Longstreet, on the other hand, proved fully capable of executing discretionary orders on the battle's second day. Based on faulty intelligence, Lee directed Longstreet to make a flank attack on the Union left. When Longstreet discovered the extended Union line, he adapted quickly and executed a new plan that featured a carefully staged series of attacks designed to exploit the weaknesses in the Union position. Although outnumbered, his men drove the Union army back a mile and inflicted severe casualties on them.

The crux of the battle came on the third day, when Lee directed Longstreet to make a frontal assault against the middle of the Union line. Longstreet protested violently that the Union position was too strong and could not be taken. Lee ignored the advice of his experienced field commander and directed the attack be made. The rest, as they say, is history. Longstreet's lead division under Gen. George Pickett was brutally repulsed and "Pickett's Charge" became known as the high-water mark of the Confederacy. The haunting question that remains is why Lee didn't listen more carefully to his trusted subordinate. Apparently he felt so sure of his plan that he was unable to adjust to the realities of the situation as it actually existed on the battlefield.

At Gettysburg, Lee seemed at cross purposes with his subordinates. Ewell and Hill, who needed close supervision and specific direction, floundered when allowed to use their discretion. And Lee's best field officer, Longstreet, was hamstrung with specific direction from Lee based on faulty intelligence.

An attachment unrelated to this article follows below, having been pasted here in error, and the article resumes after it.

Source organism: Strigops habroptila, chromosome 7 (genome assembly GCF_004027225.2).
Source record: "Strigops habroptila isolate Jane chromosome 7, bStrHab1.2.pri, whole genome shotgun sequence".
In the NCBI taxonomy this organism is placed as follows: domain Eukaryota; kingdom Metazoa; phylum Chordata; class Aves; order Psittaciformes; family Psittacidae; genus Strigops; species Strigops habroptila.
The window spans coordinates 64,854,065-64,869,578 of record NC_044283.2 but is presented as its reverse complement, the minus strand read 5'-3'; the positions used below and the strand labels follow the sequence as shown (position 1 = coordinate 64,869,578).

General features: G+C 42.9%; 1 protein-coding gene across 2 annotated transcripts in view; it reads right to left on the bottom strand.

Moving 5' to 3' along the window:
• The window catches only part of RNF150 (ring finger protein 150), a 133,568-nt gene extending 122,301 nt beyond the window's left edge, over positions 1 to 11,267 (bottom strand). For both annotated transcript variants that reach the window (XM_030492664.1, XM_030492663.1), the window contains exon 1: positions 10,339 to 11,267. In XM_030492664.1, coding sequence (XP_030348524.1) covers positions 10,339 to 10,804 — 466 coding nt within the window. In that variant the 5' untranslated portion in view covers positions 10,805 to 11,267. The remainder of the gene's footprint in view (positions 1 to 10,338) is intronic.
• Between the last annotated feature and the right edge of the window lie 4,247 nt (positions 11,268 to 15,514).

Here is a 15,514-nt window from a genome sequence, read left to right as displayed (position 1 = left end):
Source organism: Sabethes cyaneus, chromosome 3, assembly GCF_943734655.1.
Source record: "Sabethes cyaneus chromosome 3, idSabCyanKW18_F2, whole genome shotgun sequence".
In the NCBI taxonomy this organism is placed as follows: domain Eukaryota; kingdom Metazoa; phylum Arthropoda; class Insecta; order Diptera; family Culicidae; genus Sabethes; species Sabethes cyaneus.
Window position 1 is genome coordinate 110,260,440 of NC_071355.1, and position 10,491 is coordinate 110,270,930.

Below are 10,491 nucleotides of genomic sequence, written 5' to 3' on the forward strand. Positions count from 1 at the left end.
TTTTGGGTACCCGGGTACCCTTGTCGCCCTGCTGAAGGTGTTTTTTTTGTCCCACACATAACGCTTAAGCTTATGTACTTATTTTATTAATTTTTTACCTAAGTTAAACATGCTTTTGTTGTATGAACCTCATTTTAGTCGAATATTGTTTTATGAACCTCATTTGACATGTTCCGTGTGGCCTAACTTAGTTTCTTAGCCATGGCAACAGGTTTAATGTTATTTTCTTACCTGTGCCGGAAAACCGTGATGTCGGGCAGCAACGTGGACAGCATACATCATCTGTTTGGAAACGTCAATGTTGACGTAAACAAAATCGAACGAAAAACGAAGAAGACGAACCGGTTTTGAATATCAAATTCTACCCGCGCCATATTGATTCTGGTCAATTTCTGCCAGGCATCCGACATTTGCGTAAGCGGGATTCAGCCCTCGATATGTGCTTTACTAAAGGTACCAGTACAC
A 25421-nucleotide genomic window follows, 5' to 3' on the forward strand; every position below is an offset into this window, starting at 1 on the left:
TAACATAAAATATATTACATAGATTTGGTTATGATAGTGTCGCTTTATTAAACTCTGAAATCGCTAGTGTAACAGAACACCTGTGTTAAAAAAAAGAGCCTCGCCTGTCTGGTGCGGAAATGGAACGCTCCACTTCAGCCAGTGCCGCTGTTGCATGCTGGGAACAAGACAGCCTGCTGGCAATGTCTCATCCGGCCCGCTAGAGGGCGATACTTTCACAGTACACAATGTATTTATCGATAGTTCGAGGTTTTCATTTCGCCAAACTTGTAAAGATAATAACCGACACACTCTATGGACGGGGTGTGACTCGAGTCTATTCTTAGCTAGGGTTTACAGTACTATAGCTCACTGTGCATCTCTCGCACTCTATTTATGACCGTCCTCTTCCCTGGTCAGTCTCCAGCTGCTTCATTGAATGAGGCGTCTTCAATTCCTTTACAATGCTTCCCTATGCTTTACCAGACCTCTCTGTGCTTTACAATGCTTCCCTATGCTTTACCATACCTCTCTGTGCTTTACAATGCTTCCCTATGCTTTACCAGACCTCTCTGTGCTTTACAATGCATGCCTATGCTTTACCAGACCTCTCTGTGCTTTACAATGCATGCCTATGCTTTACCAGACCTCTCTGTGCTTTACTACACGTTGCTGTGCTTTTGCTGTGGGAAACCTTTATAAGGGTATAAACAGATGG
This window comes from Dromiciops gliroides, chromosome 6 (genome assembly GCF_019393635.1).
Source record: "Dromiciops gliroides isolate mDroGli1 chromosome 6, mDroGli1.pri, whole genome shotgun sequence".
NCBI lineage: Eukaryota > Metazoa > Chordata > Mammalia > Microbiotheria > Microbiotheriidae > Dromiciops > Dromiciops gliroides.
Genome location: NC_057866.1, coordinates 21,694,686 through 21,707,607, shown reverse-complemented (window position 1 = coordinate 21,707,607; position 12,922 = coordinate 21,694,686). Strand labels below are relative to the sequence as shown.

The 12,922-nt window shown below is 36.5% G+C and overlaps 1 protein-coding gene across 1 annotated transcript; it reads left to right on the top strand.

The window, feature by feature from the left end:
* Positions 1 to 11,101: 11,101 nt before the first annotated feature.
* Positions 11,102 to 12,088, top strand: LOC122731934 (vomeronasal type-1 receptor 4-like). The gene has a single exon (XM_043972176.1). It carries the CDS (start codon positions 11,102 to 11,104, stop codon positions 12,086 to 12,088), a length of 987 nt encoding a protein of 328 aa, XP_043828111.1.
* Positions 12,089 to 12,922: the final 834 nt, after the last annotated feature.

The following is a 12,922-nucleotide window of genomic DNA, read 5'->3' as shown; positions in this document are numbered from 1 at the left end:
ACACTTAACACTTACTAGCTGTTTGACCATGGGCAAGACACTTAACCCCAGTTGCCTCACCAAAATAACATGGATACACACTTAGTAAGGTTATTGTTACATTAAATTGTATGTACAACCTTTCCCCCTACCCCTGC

The Union army was reorganized when Meade took command. Meade was able to appoint several competent field commanders--such as Reynolds, Hancock, and Buford--who played key roles in the outcome of the battle. However, Meade did not give his generals the same broad discretion as did Lee, since they were all operating in a hastily reorganized force that, one could argue, needed more centralized control. Still, Meade frequently consulted with his subordinates as part of his strategy of consensus decision making. Meade also had his share of problem generals--Howard and Sickles, for example--but their faulty decision making proved less costly to the Union because Meade compensated with his better information, planning, and control on the battlefield.